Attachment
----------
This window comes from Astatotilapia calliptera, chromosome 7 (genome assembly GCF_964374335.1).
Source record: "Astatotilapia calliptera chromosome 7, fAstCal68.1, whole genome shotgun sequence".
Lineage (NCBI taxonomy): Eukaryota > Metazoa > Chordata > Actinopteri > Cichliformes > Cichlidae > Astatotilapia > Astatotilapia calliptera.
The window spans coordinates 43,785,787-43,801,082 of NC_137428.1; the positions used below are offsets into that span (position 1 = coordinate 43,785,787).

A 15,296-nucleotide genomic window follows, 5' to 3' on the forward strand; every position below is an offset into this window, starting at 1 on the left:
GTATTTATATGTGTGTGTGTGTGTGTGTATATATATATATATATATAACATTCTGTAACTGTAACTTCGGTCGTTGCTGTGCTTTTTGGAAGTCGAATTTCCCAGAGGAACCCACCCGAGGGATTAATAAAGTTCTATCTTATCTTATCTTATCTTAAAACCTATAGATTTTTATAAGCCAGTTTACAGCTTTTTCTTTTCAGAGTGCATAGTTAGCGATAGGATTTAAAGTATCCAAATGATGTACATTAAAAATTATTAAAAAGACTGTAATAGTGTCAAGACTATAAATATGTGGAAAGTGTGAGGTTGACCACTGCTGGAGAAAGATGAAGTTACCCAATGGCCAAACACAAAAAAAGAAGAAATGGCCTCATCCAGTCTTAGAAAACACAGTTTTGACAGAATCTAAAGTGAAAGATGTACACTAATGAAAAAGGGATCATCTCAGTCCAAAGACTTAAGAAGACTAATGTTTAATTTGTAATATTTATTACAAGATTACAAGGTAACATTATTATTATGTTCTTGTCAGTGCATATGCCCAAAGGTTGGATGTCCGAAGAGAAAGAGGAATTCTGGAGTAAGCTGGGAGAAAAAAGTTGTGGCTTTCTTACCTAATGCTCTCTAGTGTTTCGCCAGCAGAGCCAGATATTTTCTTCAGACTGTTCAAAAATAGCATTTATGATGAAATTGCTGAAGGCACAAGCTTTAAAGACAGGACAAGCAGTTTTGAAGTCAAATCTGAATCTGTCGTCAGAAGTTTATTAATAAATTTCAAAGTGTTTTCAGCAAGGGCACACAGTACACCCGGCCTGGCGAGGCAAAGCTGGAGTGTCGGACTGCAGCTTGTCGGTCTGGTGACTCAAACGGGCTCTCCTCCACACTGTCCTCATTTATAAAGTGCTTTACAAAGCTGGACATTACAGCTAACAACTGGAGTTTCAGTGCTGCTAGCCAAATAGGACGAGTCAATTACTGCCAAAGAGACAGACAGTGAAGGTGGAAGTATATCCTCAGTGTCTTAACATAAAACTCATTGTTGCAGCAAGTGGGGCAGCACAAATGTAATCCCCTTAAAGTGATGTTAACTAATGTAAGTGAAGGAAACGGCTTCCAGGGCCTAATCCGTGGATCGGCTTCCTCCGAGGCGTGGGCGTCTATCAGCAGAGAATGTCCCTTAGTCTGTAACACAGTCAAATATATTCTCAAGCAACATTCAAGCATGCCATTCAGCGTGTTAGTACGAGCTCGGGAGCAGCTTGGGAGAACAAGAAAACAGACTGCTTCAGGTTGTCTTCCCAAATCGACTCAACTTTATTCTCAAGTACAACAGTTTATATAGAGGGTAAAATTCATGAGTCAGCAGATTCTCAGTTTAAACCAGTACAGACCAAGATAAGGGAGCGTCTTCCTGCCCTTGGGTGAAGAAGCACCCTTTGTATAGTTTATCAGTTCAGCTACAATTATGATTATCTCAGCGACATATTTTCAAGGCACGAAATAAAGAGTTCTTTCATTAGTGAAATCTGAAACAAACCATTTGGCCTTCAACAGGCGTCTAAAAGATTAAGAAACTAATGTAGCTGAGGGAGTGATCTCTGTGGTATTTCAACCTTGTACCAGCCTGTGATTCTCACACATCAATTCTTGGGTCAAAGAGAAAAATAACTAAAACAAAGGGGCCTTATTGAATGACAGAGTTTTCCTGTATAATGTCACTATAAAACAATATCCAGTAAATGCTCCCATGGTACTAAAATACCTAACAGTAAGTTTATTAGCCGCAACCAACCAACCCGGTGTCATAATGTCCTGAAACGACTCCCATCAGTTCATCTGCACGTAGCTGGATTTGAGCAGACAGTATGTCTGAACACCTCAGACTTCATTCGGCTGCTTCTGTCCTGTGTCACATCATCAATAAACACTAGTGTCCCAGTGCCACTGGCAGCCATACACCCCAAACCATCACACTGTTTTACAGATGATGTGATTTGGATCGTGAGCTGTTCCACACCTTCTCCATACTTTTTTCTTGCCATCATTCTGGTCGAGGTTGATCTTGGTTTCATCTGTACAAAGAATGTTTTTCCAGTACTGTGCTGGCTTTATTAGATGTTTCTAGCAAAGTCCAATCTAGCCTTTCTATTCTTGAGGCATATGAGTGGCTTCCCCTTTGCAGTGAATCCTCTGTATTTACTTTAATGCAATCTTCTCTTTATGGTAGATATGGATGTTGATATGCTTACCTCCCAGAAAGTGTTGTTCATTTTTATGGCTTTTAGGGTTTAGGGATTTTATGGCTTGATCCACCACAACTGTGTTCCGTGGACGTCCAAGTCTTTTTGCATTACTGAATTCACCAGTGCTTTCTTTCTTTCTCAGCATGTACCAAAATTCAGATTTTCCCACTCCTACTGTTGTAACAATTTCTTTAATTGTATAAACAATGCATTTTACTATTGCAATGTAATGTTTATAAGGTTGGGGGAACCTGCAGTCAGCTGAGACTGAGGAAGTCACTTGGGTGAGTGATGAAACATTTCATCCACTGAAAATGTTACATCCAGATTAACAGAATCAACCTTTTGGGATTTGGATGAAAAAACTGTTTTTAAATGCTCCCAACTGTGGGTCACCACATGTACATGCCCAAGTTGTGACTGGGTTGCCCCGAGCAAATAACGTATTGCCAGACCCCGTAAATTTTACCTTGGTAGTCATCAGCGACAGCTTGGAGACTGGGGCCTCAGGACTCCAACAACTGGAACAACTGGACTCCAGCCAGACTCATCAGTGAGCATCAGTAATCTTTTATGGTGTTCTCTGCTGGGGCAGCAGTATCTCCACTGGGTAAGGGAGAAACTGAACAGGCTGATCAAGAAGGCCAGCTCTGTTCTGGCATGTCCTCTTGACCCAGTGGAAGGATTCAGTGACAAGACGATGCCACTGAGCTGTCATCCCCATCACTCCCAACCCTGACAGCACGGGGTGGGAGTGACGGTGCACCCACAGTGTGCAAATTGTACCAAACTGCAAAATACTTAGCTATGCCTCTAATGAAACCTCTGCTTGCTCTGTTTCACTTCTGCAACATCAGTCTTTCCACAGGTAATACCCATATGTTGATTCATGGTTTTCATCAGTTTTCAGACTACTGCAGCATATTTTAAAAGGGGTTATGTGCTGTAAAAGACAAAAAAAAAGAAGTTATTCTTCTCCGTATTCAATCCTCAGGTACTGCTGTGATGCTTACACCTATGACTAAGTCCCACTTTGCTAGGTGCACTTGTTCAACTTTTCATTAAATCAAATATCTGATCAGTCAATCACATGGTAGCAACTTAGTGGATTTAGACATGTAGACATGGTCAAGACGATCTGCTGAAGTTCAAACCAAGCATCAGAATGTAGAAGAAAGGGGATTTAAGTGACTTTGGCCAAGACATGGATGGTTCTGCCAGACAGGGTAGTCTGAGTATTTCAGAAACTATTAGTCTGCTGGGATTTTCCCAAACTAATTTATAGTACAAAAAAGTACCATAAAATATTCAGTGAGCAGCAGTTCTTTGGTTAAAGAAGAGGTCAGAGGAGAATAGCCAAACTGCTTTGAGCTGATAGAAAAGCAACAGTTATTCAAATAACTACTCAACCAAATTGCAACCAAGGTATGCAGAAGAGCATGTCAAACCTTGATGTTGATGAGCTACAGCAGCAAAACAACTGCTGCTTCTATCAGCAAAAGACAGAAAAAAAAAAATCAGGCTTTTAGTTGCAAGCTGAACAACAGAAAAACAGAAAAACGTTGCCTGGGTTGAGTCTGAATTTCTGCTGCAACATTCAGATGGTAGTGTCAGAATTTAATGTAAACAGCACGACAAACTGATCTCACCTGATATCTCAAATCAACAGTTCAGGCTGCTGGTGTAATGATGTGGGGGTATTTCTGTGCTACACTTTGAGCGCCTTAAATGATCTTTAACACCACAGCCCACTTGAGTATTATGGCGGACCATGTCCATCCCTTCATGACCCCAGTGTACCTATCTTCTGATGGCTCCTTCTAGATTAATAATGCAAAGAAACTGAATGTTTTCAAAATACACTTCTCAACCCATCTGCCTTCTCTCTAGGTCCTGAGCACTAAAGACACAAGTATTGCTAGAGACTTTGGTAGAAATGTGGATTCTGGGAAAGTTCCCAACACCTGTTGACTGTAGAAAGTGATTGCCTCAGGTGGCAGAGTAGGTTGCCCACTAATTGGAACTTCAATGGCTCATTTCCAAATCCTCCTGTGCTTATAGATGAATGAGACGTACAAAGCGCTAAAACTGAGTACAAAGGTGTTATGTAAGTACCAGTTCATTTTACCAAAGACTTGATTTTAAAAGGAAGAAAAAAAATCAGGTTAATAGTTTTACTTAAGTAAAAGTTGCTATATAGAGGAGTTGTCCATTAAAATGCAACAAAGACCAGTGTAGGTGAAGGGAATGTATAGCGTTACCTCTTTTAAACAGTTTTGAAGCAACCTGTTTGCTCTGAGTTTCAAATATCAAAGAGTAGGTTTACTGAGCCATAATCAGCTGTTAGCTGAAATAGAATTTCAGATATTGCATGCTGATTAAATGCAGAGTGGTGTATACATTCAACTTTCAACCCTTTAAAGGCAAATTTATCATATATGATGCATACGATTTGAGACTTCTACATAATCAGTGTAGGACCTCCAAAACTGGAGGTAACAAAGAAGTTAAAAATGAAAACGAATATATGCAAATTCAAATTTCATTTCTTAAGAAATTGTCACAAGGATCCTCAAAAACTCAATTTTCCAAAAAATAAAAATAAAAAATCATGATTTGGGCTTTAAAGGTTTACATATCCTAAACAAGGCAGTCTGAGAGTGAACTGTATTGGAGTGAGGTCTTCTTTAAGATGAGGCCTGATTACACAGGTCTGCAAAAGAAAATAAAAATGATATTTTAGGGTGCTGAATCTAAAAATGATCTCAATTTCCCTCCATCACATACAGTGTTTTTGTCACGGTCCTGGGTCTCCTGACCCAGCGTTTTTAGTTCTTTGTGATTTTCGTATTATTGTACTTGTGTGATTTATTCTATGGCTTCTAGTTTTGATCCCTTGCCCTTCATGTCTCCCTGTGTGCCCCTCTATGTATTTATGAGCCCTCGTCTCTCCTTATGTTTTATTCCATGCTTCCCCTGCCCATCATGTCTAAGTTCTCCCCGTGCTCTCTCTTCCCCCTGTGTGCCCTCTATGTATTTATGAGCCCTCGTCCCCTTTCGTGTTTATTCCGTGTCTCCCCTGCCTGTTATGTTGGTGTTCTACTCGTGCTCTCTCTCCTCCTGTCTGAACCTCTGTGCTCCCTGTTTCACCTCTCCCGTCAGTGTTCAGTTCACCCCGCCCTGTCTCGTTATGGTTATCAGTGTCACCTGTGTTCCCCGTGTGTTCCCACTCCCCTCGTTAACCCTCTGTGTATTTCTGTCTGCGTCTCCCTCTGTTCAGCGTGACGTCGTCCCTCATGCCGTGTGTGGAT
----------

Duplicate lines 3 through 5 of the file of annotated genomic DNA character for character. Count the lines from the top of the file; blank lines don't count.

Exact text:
Lineage (NCBI taxonomy): Eukaryota > Metazoa > Chordata > Actinopteri > Cichliformes > Cichlidae > Astatotilapia > Astatotilapia calliptera.
The window spans coordinates 43,785,787-43,801,082 of NC_137428.1; the positions used below are offsets into that span (position 1 = coordinate 43,785,787).

A 15,296-nucleotide genomic window follows, 5' to 3' on the forward strand; every position below is an offset into this window, starting at 1 on the left: